• The re_export form is not supported.

    • All the libraries included in <library-dependencies> have to support the melange mode (see the section about libraries below).

  • (package <package>) allows the user to define the JavaScript package to which the artifacts produced by the melange.emit stanza will belong.

  • (runtime_deps <paths-to-deps>) specifies dependencies that should be copied to the build folder together with the .js files generated from the sources. These runtime dependencies can include assets like CSS files, images, fonts, external JavaScript files, etc. runtime_deps adhere to the formats in Dependency Specification. For example (runtime_deps ./path/to/file.css (glob_files_rec ./fonts/*)).

  • (emit_stdlib <bool>) allows the user to specify whether the Melange standard library should be included as a dependency of the stanza or not. The default is true. If this option is false, the Melange standard library and runtime JavaScript files won’t be produced in the target directory.

  • (promote <options>) promotes the generated .js files to the source tree. The options are the same as for the rule promote mode. Adding (promote (until-clean)) to a melange.emit stanza will cause Dune to copy the .js files to the source tree and dune clean to delete them.

  • (preprocess <preprocess-spec>) specifies how to preprocess files when needed. The default is no_preprocessing. Additional options are described in the Preprocessing Specification section.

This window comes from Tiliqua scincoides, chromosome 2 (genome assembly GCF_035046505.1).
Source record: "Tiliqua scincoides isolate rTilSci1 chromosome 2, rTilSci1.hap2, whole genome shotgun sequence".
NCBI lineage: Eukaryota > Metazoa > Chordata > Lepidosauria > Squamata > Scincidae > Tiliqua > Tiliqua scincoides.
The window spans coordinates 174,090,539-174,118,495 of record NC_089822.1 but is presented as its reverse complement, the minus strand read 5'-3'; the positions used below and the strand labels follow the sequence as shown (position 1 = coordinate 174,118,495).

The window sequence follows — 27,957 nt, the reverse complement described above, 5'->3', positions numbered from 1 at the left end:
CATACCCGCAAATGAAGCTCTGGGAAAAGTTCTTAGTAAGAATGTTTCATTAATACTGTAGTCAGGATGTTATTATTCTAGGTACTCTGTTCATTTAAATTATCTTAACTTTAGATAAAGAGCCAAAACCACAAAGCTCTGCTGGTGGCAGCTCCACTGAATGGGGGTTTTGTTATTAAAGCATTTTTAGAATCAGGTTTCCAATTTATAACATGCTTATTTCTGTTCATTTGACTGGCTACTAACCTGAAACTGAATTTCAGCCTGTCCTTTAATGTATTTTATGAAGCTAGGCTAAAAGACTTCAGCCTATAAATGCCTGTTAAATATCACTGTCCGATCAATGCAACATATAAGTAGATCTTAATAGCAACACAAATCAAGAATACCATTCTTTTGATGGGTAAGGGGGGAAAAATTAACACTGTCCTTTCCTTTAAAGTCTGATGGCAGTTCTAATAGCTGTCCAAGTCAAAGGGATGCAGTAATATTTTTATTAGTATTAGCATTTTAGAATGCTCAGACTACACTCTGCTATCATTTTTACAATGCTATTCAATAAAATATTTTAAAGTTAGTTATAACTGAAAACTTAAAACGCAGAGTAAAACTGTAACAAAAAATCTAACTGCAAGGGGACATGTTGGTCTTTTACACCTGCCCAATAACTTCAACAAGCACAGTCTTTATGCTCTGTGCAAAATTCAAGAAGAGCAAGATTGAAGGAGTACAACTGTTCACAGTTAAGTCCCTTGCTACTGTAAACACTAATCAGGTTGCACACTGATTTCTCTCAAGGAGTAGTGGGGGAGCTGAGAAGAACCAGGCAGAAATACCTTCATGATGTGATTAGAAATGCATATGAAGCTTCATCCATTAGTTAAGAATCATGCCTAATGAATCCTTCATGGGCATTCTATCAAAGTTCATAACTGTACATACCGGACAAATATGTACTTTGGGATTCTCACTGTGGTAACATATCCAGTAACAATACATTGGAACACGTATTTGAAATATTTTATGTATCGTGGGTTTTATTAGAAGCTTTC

• (preprocessor_deps (<deps-conf list>)) specifies extra preprocessor dependencies, e.g., if the preprocessor reads a generated file. The dependency specification is described in the Dependency Specification section.

  • (compile_flags <flags>) specifies compilation flags specific to melc, the main Melange executable. <flags> is described in detail in the Ordered Set Language section. It also supports (:include ...) forms. The value for this field can also be taken from env stanzas. It’s therefore recommended to add flags with e.g. (compile_flags :standard <my options>) rather than replace them.

  • (root_module <module>) specifies a root_module that collects all listed dependencies in libraries. See the documentation for root_module in the library stanza.

  • (allow_overlapping_dependencies) is the same as the corresponding field of library.

  • (enabled_if <blang expression>) conditionally disables a melange emit stanza. The JavaScript files associated with the stanza won’t be built. The condition is specified using the Boolean Language.